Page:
If you’re under financial distress and considering taking advantage of bankruptcy protection and the automatic stay that takes effect upon filing a bankruptcy petition, it behooves you to know what you’re truly getting into. There are different types of bankruptcy, but for personal bankruptcy, it mainly boils down to two choices: liquidation or reorganization. If you prefer the debt settlement option that allows you to hold on to your assets as much as possible, debt reorganization under Chapter 13 is likely the better choice for you.

In Chapter 13 bankruptcies, the filers need to propose a debt repayment plan and the bankruptcy court determines whether it should be approved or not. There are times when the repayment plan is deemed unacceptable by one of the other parties involved, such as a creditor or the bankruptcy trustee of the bankruptcy case. When an objection is raised, the bankruptcy judge addresses it by holding a confirmation hearing.

A creditor may object to actions proposed by the debtor, the trustee, or even the judge. In a bankruptcy, disputes may arise over matters such as the debtor’s payment proposal, the expenses the debtor claims to have, the right to discharge certain debts, and the bankruptcy exemptions being claimed. In some instances, the creditor might be against the trustee’s choice not to liquidate a particular asset of the debtor, which would have helped pay for the filer’s debts.

Chapter 13 Bankruptcy ConfirmationMeanwhile, the trustee might object to the proposed plan to pay back debts if they believe it inadequate under bankruptcy laws or if they fear that the bankrupt debtor’s monthly income isn’t sufficient to keep up with the regular debt payments.

In Chapter 13 bankruptcy filings where no objection is raised, the judge might just review the confirmation order that the debtor submitted. In other bankruptcy cases, the judge might still hold a hearing to discuss the proposed plan with the debtor.

General Discharge Objection

There are instances wherein a creditor or the trustee is generally against the debtor’s discharge, in which case the opposing party must file an adversary proceeding. This must be done within 60 days of the first meeting of the creditors’ scheduled date. Such an objection is quite rare. It involves backing the proceeding with proof that the debtor exhibited egregious wrongful conduct, such as committing fraud or perjury, destroying property, or being involved in other criminal or quasi-criminal deeds.

Debt Discharge Objection

More commonly, a creditor might try to prevent a certain debt from being discharged. This could stem from intentional wrongdoing or serious misconduct, like fraud or a theft crime. However, such an objection could also be caused by something less serious, such as the omission of the debt from the bankruptcy documents. If the objection is sustained, only this particular debt will not be dischargeable after the successful completion of the bankruptcy process and the payment plan.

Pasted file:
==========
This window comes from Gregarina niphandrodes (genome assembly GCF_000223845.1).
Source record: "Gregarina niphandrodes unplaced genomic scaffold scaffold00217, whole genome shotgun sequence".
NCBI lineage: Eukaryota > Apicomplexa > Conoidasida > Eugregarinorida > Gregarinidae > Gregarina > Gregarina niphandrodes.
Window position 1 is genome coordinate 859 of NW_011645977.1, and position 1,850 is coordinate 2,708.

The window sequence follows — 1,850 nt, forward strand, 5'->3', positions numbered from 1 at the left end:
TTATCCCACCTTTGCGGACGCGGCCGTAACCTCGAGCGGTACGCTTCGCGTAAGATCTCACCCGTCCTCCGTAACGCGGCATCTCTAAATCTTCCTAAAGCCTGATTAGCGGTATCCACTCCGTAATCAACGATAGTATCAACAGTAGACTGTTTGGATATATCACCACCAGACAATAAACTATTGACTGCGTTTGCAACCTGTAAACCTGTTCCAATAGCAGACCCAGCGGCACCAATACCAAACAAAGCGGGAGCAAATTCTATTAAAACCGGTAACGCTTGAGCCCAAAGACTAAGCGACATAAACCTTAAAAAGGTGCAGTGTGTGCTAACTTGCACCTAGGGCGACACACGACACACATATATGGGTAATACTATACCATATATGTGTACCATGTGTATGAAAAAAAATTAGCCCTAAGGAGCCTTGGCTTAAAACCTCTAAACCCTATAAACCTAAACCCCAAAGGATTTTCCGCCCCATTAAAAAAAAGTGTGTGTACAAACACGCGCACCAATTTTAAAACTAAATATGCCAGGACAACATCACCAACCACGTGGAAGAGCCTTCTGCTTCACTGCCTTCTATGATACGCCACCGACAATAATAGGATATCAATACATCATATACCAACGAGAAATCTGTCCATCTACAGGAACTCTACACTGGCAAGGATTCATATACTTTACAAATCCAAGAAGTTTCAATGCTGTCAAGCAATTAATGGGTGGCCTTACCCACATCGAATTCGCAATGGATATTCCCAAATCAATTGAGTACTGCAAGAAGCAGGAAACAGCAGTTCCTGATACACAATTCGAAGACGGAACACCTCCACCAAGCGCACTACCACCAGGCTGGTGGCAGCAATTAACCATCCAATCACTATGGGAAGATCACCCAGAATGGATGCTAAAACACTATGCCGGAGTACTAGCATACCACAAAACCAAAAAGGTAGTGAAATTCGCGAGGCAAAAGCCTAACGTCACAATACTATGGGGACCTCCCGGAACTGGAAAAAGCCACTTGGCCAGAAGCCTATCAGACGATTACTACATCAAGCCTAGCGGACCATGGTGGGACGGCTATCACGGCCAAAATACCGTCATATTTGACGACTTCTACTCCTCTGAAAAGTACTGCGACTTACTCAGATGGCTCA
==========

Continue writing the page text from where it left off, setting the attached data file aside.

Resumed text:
Objection Resolution

At the confirmation hearing, all parties will be able to explain and defend their position. Debtors could be spared from attending the hearing if they are represented by their bankruptcy lawyers, but in some instances, the judges may insist on attendance so they may directly question the parties involved. There are also instances when the judge schedules a hearing even without objections to the case, usually when they have their own concerns about the filer’s ability to carry out the proposed plan.

Oftentimes, a judge doesn’t issue a final determination at the first confirmation hearing, allowing the different parties to come to a resolution of the dispute on their own. If the debtor, creditors, and trustee fail to agree, then the judge of the case will make a decision based on the evidence presented by all sides.

Filing Bankruptcy under Chapter 13? Contact an Arizona Bankruptcy Attorney Now?

If you intend to file for bankruptcy and prefer to do it under the reorganization bankruptcy chapter of the bankruptcy code, it really serves you well to be counseled and represented by a bankruptcy lawyer. You can be assured of legal assistance from the time before filing as you fill out bankruptcy forms and prepare the necessary documents through the rest of bankruptcy proceedings, including the creation of your repayment plan and confirmation hearing all the way to your bankruptcy discharge and even after bankruptcy.

If your financial problems are pushing you to seek a fitting debt relief solution, declaring bankruptcy may be the answer. For legal help in filing for bankruptcy and any other matter involving bankruptcy law, call us at Phoenix Fresh Start Bankruptcy Attorneys.